In her studio in Stone Lake, Wis., Dee Lindner cuts a stack of red-heeled work socks into pieces that will become gangly arms and legs, oversized ears and rosy-red lips for traditional handmade sock monkeys.
After stitching the pieces together, stuffing the monkeys with polyester padding and sewing all the seams, she adds button eyes and embroidered eyelashes to the comical characters. “They all have little personalities,” says Lindner, 53, who started her business, The Sock Monkey Lady, in 2001.
Lindner never intended to become a professional monkey maker. She giggled her way into business after she bought her first sock monkey in 1989 at an antique shop in Dundee, Ill. She and her husband, Gary, were en route to close a real estate deal on their home near Chicago and Dee bought the monkey because she heard that they bring good luck.
One monkey led to another, and before long Dee was dressing up her troop, photographing them for holiday greeting cards for her family and friends, and having more fun than a barrel of monkeys. “I didn’t even know my creative side when I was knee-deep in paperwork and bureaucratic red tape,” she says about the telecommunications job she left in 1994.
Three years later, Gary sold his computer software company and the Lindners moved to a lakeside home in Stone Lake (pop. 544) where the water and woods inspired Dee to turn her humorous hobby into a full-fledged monkey business.
In 2001, at Gary’s urging, Dee began marketing her whimsical greeting cards and monkey characters. She took them to Art Beat, an art gallery and gift shop in nearby Hayward, Wis., and the owner and customers went bananas.
“It’s fun to see everyone’s reaction. People see the stuffed monkeys and everybody has to point out that they had one when they were little,” says Sally Sorenson, an Art Beat employee. “People look at the whole line of cards and you can hear them laughing. Dee is very clever.”
Dee spends hours sewing costumes for her sock monkeys, and posing and photographing them in homey and heartwarming scenes, such as a granny monkey relaxing on a porch in a red housecoat, fuzzy slippers and spongy hair curlers, or a cowboy monkey clad in chaps and vest feeding his horse a banana.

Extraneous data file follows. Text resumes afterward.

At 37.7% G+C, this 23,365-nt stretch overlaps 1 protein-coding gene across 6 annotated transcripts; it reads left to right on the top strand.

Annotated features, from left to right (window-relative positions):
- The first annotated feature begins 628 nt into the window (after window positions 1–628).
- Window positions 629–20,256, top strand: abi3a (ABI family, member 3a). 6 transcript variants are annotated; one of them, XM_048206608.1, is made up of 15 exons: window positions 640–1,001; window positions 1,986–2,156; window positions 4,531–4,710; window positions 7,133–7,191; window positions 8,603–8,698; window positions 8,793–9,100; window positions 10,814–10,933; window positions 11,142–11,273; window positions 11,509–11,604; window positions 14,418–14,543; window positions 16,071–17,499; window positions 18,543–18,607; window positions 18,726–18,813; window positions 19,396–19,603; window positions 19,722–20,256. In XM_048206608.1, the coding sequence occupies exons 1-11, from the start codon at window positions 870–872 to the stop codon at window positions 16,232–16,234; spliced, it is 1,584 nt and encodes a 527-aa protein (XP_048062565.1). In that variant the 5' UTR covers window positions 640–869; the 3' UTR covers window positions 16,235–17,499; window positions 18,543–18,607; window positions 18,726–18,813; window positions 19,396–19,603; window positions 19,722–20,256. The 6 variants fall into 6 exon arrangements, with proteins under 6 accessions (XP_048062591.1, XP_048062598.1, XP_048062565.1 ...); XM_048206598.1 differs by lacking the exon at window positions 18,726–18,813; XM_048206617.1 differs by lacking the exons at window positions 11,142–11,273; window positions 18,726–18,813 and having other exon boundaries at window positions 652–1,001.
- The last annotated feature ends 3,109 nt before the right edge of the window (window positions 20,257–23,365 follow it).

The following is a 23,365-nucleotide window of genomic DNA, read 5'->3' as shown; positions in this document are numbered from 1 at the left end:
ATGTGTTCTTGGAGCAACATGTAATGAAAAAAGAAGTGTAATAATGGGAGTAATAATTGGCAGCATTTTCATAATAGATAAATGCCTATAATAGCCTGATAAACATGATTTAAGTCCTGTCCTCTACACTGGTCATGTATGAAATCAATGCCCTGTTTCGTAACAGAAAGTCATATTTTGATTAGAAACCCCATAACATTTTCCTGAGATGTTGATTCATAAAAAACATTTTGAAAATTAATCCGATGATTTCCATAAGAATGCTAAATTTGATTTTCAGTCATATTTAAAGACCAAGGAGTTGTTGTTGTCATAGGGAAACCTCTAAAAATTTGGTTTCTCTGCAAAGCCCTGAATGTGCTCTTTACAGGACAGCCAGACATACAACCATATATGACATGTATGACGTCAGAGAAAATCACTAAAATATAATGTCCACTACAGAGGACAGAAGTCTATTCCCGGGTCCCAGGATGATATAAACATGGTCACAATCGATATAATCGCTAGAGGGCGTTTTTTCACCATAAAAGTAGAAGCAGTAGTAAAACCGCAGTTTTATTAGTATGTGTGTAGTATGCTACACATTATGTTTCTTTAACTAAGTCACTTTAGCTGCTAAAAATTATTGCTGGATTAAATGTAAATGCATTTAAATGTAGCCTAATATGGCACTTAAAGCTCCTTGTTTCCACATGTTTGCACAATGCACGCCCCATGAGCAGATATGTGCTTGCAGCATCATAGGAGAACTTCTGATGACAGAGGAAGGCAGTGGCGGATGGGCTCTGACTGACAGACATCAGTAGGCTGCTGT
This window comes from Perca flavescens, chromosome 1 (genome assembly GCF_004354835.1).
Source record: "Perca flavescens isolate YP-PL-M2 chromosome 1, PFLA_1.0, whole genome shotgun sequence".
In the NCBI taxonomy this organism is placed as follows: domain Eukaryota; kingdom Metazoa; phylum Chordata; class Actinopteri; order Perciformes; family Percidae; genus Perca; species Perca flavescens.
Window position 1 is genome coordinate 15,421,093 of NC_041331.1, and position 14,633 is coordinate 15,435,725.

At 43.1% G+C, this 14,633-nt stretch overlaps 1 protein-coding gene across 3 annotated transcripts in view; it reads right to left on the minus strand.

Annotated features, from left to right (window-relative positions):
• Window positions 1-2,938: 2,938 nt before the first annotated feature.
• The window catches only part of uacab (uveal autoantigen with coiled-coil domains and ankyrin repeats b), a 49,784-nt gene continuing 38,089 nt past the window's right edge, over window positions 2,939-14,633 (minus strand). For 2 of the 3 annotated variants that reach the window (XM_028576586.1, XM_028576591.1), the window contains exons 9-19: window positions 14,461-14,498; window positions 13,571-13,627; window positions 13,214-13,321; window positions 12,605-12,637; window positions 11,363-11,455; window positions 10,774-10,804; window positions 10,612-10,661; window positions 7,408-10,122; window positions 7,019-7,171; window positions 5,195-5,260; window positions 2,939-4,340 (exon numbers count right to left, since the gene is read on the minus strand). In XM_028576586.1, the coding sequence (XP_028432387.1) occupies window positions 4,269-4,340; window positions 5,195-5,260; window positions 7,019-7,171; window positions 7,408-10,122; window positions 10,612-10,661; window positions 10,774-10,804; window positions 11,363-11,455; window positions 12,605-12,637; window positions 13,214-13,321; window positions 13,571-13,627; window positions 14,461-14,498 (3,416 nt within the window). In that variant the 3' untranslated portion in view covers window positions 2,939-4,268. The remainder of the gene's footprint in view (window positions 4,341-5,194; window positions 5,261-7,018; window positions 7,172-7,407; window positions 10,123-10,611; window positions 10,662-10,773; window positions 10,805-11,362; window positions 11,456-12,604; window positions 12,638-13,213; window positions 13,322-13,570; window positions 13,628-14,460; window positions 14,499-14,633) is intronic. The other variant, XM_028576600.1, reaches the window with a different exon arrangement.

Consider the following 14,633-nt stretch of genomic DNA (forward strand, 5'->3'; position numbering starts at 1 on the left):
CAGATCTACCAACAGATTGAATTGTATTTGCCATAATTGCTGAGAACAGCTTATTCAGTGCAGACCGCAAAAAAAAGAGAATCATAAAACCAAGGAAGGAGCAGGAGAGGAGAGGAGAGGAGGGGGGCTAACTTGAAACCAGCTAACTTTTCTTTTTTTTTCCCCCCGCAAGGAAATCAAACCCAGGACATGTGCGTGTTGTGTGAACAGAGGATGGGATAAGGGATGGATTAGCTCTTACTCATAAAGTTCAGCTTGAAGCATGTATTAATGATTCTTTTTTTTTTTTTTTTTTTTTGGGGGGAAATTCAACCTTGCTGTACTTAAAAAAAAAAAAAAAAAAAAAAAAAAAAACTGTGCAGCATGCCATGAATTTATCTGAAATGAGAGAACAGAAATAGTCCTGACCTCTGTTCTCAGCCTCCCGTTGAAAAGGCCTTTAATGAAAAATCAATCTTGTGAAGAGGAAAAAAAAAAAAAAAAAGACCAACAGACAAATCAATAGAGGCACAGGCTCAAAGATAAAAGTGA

Gary builds props for the silly scenes and Dee sometimes rigs invisible fishing line to stabilize her monkey models or sews their limbs into proper position for photos, such as a toddler monkey pushing his tricycle.
The Sock Monkey Lady has created more than a thousand monkeys, including 7-foot-tall ones from 144 pairs of socks. She’s sold tens of thousands of greeting cards, which are marketed by Peaceable Kingdom Press, and published two books, Monkey Love and Friends Knock Your Socks Off.
“What’s fun is I get a lot of stories from people about their sock monkey dolls,” Dee says. “A lot of the baby boomers had sock monkeys as children and they bring back so many memories.”
Cathie Stewart-Blais, 63, of Raynham, Mass., ordered seven of Dee’s sock monkeys as gifts for her grandchildren. “My mother used to make sock monkeys. We were poor and that’s what we played with,” Stewart-Blais says. “They’re so precious.”
No one knows who first sewed a sock monkey from the red-heeled socks, first made in 1935 by the Nelson Knitting Co. in Rockford, Ill. The monkey became so popular that the company began including a monkey-making pattern with the socks, a practice continued today by Fox River Mills in Osage, Iowa.
Dee smiles as she transforms yet another pair of the red-heeled cotton socks into a cuddly monkey and helps keep the classic toy alive. “It’s my childhood reclaimed,” she says of her delightful occupation.